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Thread: Vibratosax plastic sax video

  1. #26
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    Thanks guys! Interesting product for sure, but IMHO not ready for its intended purpose. More interesting to gearheads like us. DavidW said that a build-your-own tenor kit may be forthcoming, and I find that very intriguing indeed!

    And a huge THANK YOU! to DavidW for bringing his horn by and allowing me to take a look!

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    Than you Matt for that excellent review. It answered all of the questions in my mind about the Vibratosax and even some that I didn't have. The inability to make adjustments, and the flexible keys seem to me to be its greatest shortcomings from a tech's point of view.

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    Many of the keys do have adjustment screws. It just seems that the main issue I have doesn't I am thinking I could put a small washer or shim between the pad and key arm to correct the timing of the A pad cup closing with the Bb bis.

    Vibratosax already has several design changes coming to address known issues. Hopefully I can get back to visit Matt again when I have received the updated parts.

  4. #29
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    I'd like to see the body and neck available sans the keywork installed. I'd pick a set up and custom fit metal keywork to it myself.

    Is the wall thickness of the body and bell thick enough to secure screw in style posts and supports in the manner of a clarinet or oboe?

    If not, external blocks can be easily added to accommodate the keywork. We are dealing with a very easy to fuse plastic in this case, unlike the acrylic used on the Grafton.

    The chemical I've used successfully to repair Grafton bodies will do the same to chemically weld both the polycarbonate and ABS plastics used on the two Vibratosax models.

  5. #30
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    I think the Vibratosax is better off with keywork similar to that which has been already installed. Metal keys would require a complete redesign.

    I'm lucky. My Vibratosax played right out of the box. I do believe others, however, who say they have had problems.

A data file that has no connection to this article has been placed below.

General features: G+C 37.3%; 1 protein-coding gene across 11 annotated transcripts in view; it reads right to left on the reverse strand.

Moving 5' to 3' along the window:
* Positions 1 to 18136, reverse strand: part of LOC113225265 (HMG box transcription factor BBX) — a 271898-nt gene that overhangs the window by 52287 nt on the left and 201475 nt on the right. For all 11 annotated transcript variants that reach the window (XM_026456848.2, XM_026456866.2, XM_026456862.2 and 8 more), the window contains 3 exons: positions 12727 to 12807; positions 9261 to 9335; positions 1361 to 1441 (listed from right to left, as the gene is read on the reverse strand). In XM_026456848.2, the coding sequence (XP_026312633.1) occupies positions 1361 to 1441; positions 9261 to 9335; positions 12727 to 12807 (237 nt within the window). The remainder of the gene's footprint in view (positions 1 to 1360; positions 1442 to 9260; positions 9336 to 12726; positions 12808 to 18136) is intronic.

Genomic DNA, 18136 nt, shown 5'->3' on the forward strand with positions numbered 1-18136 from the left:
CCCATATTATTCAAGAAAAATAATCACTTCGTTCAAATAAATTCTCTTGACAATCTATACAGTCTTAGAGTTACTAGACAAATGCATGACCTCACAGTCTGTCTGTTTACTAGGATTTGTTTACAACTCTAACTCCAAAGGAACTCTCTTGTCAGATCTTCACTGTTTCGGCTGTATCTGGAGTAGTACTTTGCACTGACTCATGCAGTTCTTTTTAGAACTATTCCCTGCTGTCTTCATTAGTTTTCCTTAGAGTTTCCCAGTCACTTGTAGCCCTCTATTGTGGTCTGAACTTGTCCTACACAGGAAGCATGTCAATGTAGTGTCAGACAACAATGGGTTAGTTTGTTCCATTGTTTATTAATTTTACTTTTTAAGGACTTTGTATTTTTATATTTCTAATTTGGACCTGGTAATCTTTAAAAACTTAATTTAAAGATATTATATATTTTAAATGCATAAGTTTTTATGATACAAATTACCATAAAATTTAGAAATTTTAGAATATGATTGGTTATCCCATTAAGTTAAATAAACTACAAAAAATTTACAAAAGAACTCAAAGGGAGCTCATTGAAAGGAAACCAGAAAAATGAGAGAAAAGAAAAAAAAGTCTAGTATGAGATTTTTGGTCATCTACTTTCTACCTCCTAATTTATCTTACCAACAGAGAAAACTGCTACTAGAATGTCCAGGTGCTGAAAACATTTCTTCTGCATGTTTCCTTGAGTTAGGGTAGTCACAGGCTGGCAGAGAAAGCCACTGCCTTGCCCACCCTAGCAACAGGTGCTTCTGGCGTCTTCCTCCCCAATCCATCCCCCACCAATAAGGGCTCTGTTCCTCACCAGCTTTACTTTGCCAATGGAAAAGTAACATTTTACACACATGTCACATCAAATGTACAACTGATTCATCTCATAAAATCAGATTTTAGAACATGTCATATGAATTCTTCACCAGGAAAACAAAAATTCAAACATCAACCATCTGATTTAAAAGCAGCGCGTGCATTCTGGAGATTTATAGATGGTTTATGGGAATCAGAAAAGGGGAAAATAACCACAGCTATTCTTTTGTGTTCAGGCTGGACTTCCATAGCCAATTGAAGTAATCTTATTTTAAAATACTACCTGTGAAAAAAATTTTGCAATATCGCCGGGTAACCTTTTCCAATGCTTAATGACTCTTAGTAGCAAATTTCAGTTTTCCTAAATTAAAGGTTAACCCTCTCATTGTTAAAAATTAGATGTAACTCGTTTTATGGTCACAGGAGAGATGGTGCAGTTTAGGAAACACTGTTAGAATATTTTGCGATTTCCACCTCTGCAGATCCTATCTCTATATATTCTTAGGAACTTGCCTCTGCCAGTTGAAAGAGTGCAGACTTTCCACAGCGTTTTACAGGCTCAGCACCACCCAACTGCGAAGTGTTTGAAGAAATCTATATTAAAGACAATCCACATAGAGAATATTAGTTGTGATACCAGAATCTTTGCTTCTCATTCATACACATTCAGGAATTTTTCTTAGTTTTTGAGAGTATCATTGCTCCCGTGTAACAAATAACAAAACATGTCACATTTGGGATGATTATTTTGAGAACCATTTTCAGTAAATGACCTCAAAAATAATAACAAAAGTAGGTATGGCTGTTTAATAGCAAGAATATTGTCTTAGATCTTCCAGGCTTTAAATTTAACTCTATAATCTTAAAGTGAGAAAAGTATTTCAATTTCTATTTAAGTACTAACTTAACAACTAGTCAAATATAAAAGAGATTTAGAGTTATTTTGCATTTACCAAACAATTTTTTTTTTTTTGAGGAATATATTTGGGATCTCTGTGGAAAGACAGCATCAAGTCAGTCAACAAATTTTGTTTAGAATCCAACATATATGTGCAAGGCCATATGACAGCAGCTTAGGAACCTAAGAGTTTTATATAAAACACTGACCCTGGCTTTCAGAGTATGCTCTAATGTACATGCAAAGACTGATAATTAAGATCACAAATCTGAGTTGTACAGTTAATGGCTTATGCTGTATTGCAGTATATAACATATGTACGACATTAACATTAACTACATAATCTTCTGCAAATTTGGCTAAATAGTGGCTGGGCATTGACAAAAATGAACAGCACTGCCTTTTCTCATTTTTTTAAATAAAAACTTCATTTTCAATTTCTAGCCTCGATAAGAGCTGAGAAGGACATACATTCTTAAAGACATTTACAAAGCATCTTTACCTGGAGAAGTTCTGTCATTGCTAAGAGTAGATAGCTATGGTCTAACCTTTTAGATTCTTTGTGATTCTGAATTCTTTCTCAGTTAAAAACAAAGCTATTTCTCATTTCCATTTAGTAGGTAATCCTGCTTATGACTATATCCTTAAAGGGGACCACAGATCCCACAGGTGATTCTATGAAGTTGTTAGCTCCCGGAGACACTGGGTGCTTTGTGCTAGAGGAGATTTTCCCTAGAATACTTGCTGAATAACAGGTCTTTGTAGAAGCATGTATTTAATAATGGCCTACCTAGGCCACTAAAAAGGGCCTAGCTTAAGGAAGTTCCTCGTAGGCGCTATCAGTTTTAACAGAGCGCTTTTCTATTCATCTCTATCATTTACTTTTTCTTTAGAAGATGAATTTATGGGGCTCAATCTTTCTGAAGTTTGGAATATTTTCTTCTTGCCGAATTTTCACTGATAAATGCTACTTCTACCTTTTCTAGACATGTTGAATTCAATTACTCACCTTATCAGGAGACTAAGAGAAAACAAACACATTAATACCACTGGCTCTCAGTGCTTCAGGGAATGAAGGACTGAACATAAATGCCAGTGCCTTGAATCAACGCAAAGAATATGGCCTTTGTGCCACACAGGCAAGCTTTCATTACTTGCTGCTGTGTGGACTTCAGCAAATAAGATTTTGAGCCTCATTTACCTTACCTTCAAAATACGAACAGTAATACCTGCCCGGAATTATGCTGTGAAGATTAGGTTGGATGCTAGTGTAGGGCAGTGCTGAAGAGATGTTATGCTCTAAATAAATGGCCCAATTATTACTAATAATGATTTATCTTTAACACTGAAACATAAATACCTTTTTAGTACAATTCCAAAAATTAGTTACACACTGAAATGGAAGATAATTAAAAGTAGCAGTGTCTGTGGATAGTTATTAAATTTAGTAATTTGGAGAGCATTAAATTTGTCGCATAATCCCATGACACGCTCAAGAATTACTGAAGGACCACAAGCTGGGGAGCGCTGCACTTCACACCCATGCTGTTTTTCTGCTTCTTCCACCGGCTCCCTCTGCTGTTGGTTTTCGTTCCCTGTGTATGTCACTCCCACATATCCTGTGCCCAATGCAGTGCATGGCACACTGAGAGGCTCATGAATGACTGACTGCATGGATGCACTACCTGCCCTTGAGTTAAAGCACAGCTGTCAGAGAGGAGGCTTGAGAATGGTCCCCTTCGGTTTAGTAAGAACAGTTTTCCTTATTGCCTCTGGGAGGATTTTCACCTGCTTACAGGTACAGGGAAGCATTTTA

The good stuff: I think the Vibratosax guys got the body and tone hole dimensions down very well. The places where the body parts are bonded together and the bore is not 100% smooth inside don't seem to affect the playability much. Remember, other things, like toneholes, introduce bore variations that are much more severe.

    The bad stuff: The keys flex more than metal, but I think that can be fixed and still use plastic keys. I like the idea of plastic keys for this type of saxophone. It just needs refinement. There needs to be better quality control. I didn't get a strap ring, but they're sending one to me.

    By the way, even the professional players who hated the idea of a plastic saxophone were fascinated with my Vibratosax.
    Check Youtube for my videos of bass sax, contrabass sax, tubax, and soprillo:
    http://www.youtube.com/user/saxtek

  6. #31
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    Quote Originally Posted by Groovekiller View Post
    I think the Vibratosax is better off with keywork similar to that which has been already installed. Metal keys would require a complete redesign.
    Cheers Randy. Be that as it may, I don't care to entertain for my own use the company's present plastic keywork design, warts and all. It's anyone's guess whether they will be able to successfully and completely iron out all the kinks to have a dependable, wholly worthy instrument in the near future.

    Which is why I would like them to offer the plastic body and neck so that I can at least adapt it to what I had in mind for the project when it was first announced.

  7. #32
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    Quote Originally Posted by saxismyaxe View Post
    The chemical I've used successfully to repair Grafton bodies will do the same to chemically weld both the polycarbonate and ABS plastics used on the two Vibratosax models.
    Do you have before and after pics of this kind of repair?

  8. #33